The local convenience store offers more in the way of convenience than most others. Yes, you’ll find the staples of modern life—snacks, tobacco, alcohol, and lottery tickets—but you’ll also find just about anything else. Including a story or two.
A case in point:
I stopped by one afternoon last week to stock up on the necessities for surviving yet another Virginia snowstorm (bread, milk, and beef jerky). Standing near the coffee pots was Bryan, an old high school friend who worked construction for one of the builders in town. Bryan had come to the store for some supplies as well, though of a different sort. He had managed to talk the lady at the register into giving him a Styrofoam plate and a sheet of aluminum foil.
“Hey, Billy,” he said. “Can you hold this for me?”
I took the plate and foil from him and said, “Okay. Whatcha doin’?”
“Fixin’ my ear. Hold still.” He pulled out a knife and punched a hole through the center of the plate.
I wrinkled my brow and decided to let that go. And then decided not to.
“What’s wrong with your ear?”
“Got something in it,” he said. “Been about a week now. Can’t hear a thing, either. I tried the drops, then a hot rock, then smackin’ my head. Nothin’. It’s killin’ me, it hurts so bad. So now I’m trying this.”
He held up what looked to be a long, hollow piece of honeycomb.
“What are you going to do with that?” I asked him.
“Well,” he said, “I’m supposed to stick this in my ear and light it, and the heat’s supposed to act like a vacuum and suck out whatever’s in my ear.”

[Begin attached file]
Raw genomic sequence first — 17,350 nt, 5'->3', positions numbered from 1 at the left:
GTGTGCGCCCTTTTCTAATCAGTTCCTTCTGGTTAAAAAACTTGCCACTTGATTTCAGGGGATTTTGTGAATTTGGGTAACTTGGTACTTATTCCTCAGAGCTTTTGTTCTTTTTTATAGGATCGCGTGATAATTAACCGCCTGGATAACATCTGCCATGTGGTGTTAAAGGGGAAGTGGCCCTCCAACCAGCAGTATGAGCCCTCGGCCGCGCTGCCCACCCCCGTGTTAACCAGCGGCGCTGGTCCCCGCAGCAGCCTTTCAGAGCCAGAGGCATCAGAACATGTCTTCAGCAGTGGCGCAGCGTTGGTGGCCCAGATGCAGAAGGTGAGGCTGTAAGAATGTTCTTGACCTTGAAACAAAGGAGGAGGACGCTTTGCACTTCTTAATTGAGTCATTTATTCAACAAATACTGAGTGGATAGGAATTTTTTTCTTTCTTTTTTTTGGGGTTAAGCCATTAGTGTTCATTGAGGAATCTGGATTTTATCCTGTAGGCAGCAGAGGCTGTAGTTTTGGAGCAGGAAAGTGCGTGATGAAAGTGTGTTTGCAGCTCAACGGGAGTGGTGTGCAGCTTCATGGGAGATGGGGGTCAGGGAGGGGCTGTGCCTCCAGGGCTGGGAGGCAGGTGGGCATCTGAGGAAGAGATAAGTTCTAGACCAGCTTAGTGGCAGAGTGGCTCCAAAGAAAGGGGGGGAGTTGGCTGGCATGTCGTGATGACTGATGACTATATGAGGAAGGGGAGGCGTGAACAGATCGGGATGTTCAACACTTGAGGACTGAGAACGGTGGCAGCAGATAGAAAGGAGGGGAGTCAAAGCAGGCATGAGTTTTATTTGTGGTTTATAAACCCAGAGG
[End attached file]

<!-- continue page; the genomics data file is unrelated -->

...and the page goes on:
I stared at him.
“Seriously,” he said.
“You’re gonna stick that thing in your ear and light it on fire?”
“What’s the plate and the foil for?” I asked him.
“I’m gonna hold that against my head so I don’t get hurt. I’m not an idiot.”
“Of course not,” I said.
I spent the next ten minutes trying to convince Bryan that his best option was to perform this particular kind of redneck medicine right there in the store so I could watch. He refused. Evidently modesty trumped desperation. Still, it was amazing to me what people would do to get the pain they held inside out.
I was still trying to convince him and still not quite doing it when Stanley Sours walked by on his way to the beer cooler. He snatched a case of Budweiser and passed us on his way to the register.
“Hey, fellas,” he said.
“Stanley,” I said.
“What’s up Stanley?” said Bryan.
Stanley looked at the plate in my hand and the honeycomb in Bryan’s.
“What in the world are y’all doin’?” he asked.
“Bryan’s got something clogged in his ear, so he’s gonna light his head on fire,” I told him.
“Can I watch?” Stanley asked.
Bryan shook his head.
I explained the process to Stanley as well as I could remember it. He was as just as impressed and just as doubtful as I.
“You’re gonna light your head on fire to suck the pain out?” he asked Bryan. “You ain’t all there, are you?”
We all laughed. Stanley slapped both of us on the back and made it way to the register, where he paid for his beer and left.
“He ain’t all there either, you know,” Bryan told me.
I didn’t answer. I didn’t have to. Because he was right, Stanley wasn’t all there. Half of him was in the Ford truck that was pulling out of the parking lot. The other half was about two miles away in a small cemetery plot that held his four-year-old son, a victim of cancer.
That’s when the drinking started. Slow at first and not often, as it always seems to be. Then more. And more. And then Stanley found himself stopping by the store every evening on the way home from work for his case of Bud.
I stood there and watched Stanley leave, then looked down at Bryan’s contraption.
Yes, I thought.
People would do almost anything to get the pain out of them.